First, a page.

Note: See the full blog series here.
This series is designed to introduce lay Christians to the basic facts of how the New Testament canon developed. One of the key data points in any discussion of canon is something called the Muratorian fragment (also known as the Muratorian canon). This fragment, named after its discoverer Ludovico Antonio Muratori, contains our earliest list of the books in the New Testament. While the fragment itself dates from the 7th or 8th century, the list it contains was originally written in Greek and dates back to the end of the second century (c.180).
Some have argued that the list should be dated to the fourth century (e.g., Sundberg and Hahneman), but the consensus of scholars today still places the list in the second century. Joseph Verheyden sums up the modern debate, “None of the arguments put forward by Sundberg and Hahneman in favour of a fourth-century, eastern origin of the Fragment are convincing.”
What is noteworthy for our purposes here is that the Muratorian fragment affirms 22 of the 27 books of the New Testament. These include the four Gospels, Acts, all 13 epistles of Paul, Jude, 1 John, 2 John (and possibly 3rd John), and Revelation. This means that at a remarkably early point (end of the second century), the central core of the New Testament canon was already established and in place.
Of course, it should be acknowledged that the Muratorian canon also seems to affirm the Apocalypse of Peter. However, the author of the fragment immediately expresses that some have hesitations about this book. Those hesitations eventually won out, and the Apocalypse of Peter was never widely affirmed by the early church, and never earned a final spot in the canon.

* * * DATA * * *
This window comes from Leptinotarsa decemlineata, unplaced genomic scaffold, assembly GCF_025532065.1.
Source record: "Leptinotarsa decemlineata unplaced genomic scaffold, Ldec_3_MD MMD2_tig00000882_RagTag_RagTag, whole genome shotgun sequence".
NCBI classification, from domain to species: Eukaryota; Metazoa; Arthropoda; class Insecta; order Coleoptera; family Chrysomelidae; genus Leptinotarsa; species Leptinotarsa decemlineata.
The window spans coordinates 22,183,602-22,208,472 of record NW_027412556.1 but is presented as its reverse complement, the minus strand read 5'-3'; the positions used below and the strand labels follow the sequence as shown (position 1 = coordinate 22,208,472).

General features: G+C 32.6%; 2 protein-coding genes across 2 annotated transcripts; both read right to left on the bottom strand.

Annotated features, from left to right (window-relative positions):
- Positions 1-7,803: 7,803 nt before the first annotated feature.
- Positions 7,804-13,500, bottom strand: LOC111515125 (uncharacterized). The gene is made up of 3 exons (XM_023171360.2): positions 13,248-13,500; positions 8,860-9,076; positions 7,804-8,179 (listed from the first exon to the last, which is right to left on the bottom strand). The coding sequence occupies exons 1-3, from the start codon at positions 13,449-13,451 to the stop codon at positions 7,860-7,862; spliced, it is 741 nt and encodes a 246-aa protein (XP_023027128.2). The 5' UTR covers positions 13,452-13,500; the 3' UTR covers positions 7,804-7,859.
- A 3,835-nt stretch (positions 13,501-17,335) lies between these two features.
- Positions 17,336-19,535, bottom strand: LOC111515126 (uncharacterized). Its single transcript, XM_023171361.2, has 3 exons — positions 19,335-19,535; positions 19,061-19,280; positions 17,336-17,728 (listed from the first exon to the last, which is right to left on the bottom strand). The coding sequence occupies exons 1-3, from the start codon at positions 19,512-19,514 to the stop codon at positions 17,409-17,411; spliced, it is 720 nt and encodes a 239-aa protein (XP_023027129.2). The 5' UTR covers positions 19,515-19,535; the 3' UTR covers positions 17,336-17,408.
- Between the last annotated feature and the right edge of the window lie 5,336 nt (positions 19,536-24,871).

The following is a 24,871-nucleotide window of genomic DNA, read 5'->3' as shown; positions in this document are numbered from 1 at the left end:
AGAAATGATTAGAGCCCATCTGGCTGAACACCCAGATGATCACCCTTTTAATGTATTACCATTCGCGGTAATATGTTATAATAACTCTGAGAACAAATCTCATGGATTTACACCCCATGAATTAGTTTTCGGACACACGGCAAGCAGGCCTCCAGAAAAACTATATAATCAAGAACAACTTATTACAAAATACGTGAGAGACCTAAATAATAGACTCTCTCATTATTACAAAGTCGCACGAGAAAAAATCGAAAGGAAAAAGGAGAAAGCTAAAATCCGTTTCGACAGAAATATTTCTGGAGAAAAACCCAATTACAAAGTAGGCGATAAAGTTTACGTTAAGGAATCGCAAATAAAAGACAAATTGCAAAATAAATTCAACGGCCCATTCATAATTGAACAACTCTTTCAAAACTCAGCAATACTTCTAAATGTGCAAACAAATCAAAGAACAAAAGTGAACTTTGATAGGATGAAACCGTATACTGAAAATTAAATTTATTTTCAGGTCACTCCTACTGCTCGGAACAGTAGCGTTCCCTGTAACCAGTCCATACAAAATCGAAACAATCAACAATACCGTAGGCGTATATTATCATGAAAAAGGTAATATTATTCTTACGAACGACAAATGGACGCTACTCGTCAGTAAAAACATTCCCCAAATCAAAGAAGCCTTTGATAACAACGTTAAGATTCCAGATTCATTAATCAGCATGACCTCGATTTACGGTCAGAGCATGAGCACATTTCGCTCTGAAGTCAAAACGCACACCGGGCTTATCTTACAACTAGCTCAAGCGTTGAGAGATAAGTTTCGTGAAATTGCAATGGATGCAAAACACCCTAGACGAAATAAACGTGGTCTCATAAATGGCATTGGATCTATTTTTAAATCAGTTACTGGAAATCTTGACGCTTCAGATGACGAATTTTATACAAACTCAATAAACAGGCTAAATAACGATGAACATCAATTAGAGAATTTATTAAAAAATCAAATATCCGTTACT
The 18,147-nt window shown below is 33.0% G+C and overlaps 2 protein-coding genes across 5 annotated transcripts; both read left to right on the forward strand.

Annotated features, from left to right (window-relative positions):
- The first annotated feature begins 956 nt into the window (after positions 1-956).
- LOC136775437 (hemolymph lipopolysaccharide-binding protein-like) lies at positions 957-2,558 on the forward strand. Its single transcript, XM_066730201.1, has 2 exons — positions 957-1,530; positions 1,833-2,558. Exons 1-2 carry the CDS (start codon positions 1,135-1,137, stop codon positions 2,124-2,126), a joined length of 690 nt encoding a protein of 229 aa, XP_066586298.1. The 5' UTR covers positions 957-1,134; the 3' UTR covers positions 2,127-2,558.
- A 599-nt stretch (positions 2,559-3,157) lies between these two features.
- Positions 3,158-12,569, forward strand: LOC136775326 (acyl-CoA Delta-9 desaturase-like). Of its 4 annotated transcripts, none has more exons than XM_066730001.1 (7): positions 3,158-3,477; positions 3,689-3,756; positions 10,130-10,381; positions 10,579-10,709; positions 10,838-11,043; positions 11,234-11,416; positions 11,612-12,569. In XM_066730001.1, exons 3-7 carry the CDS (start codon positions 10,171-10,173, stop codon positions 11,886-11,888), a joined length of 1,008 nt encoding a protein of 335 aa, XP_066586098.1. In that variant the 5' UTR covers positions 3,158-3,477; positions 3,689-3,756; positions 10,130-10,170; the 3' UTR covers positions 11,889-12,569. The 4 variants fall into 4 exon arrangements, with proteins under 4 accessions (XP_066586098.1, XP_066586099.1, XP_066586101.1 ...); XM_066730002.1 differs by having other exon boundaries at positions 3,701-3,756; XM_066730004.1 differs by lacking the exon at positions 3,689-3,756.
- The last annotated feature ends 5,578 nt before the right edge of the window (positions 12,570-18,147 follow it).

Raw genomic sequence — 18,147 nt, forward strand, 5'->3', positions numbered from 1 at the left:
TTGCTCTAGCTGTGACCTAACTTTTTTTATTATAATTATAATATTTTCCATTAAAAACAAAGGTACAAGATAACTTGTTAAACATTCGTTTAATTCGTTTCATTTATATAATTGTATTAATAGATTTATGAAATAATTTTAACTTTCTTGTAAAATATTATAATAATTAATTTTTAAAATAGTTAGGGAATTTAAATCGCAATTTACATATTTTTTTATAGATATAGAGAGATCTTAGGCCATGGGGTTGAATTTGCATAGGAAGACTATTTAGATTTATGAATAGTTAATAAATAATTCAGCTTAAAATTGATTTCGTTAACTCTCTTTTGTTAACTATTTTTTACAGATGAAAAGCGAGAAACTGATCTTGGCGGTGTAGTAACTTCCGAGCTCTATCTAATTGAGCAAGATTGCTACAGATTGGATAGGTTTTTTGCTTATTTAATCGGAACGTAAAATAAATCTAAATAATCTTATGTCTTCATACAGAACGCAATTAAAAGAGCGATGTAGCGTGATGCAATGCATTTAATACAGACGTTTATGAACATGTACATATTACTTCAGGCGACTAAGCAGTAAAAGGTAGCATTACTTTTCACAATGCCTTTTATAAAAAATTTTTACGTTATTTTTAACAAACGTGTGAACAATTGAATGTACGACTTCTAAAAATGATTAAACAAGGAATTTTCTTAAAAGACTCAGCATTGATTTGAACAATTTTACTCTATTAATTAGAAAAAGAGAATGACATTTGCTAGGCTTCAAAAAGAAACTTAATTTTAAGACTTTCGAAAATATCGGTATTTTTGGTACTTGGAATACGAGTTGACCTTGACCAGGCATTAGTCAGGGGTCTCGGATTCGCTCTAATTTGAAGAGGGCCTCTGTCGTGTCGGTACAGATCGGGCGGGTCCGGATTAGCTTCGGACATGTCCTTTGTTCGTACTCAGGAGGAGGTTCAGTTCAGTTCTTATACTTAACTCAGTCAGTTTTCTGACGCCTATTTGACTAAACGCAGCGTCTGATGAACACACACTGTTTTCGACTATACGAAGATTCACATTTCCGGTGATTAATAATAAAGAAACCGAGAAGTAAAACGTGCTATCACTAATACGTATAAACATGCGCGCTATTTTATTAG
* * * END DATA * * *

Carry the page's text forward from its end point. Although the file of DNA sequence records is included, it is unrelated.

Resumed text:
The fact that there was some disagreement during this time period over a few of the “peripheral” books should not surprise us. It took some time for the issue of the canon to be settled. This occasional disagreement, however, should not keep us from observing the larger and broader unity that early Christians shared regarding the “core” New Testament books.
If there was a core canon from an early time period, then there are two significant implications we can draw from this. First, this means that most of the debates and disagreements about canonical books in early Christianity only concerned a handful of books. Books like 3 John, James, 2 Peter and so on. Early Christianity was not a wide open literary free for all, where there was no agreement on much of anything. Instead there was an agreed-upon core that no one really disputed.
Second, if there was a core collection of New Testament books, then the theological trajectory of early Christianity had already been determined prior to the debates about the peripheral books being resolved. So, regardless of the outcome of discussion over books like 2 Peter or James, Christianity’s core doctrines of the person of Christ, the work of Christ, the means of salvation, etc., were already in place and already established. The acceptance or rejection of books like 2 Peter would not change that fact.
Thus, the Muratorian fragment stands as a reminder of two important facts. First, Christians did disagree over books from time to time. That was an inevitability, particularly in the early stages. But this list also reminds us of a second (and more fundamental) fact, namely that there was widespread agreement over the core from a very early time.